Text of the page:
Behind the Magic Curtain
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Behind the Magic Curtain

Secrets, Spies, and Unsung White Allies of Birmingham's Civil Rights Days

Title Details

Pages: 368

Illustrations: 20 b&w historical photos

Trim size: 6.120in x 9.250in



Pub Date: 06/29/2021

ISBN: 9-781-5883-8440-9

List Price: $28.95


Pub Date: 06/29/2021

ISBN: 9-781-5883-8443-0

List Price: $28.95


NewSouth Books

Behind the Magic Curtain

Secrets, Spies, and Unsung White Allies of Birmingham's Civil Rights Days

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  • Description
  • Reviews

Behind the Magic Curtain: Secrets, Spies, and Unsung White Allies of Birmingham’s Civil Rights Days is a remarkable look at a historic city enmeshed in racial tensions, revealing untold or forgotten stories of secret deals, law enforcement intrigue, and courage alongside pivotal events that would sweep change across the nation.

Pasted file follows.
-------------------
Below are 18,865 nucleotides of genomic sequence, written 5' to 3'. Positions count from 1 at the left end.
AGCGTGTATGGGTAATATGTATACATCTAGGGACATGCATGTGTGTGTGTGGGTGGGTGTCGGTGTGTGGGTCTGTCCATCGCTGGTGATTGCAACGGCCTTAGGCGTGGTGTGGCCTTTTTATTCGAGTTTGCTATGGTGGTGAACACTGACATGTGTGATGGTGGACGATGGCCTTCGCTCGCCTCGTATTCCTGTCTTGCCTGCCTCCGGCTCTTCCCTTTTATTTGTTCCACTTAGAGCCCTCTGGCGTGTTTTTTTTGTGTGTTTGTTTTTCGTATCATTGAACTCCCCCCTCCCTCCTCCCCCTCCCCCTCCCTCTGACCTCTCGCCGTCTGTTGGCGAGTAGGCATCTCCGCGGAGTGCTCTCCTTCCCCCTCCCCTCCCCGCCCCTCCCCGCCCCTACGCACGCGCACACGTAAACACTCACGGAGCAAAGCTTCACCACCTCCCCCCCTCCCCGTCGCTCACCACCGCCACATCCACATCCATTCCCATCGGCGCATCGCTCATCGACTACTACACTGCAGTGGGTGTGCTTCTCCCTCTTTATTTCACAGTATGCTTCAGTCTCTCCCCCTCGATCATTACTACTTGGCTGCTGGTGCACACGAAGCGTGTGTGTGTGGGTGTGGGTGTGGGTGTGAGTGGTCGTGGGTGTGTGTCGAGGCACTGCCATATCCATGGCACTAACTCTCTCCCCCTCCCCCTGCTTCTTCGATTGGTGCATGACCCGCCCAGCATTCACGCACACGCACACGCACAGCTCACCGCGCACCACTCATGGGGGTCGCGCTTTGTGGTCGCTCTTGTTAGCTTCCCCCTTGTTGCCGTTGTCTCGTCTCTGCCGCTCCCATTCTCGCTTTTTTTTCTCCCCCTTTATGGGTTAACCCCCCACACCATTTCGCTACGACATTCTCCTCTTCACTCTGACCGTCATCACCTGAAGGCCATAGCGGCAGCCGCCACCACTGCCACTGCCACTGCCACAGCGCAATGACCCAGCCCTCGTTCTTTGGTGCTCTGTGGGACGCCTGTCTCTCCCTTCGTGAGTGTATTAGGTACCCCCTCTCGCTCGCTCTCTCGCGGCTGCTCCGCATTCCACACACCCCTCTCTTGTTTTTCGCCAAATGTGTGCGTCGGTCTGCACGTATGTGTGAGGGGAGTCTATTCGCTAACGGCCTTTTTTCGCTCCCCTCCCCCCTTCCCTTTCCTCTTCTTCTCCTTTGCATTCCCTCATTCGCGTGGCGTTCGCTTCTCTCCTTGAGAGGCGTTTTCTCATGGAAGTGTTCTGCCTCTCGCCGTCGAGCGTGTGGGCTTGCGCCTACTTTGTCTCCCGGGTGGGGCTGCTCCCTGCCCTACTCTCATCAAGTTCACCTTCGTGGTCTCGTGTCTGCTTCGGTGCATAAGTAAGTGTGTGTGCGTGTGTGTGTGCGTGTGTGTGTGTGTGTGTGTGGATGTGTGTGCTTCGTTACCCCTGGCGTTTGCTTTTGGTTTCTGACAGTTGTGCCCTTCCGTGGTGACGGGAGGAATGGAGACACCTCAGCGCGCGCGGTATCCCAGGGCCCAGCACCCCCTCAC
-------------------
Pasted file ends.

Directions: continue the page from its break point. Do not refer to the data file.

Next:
Birmingham, Alabama gave birth to momentous events that spawned the Civil Rights Act of 1964 and affected world history. But that is not why it is known as The Magic City. It earned that nickname with its meteoric rise from a cornfield valley to an industrial boomtown in the late 1800s. Images of snarling dogs and fire hoses of the 1960s define popular perception of the city, obscuring the complexity of race relations in a tumultuous time and the contributions of white citizens who quietly or boldly influenced social change. Behind the Magic Curtain peels back history’s veil to reveal little-known or never-told stories of an intriguing cast of characters that include not only progressive members of the Jewish, Christian, and educational communities, but also a racist businessman and a Ku Klux Klan member, who, in an ironic twist, helped bring about justice and forward racial equality and civil rights. Woven throughout the book are the firsthand recollections of a reporter with the state’s major newspaper of the time. Embedded with law enforcement, he reveals the fascinating details of their secret wiretapping and intelligence operations. With a deft hand, Thorne offers the insight that can be gained from understanding little-known but important perspectives, painting a multihued portrait of a city that has figured so prominently in history, but which so few really know.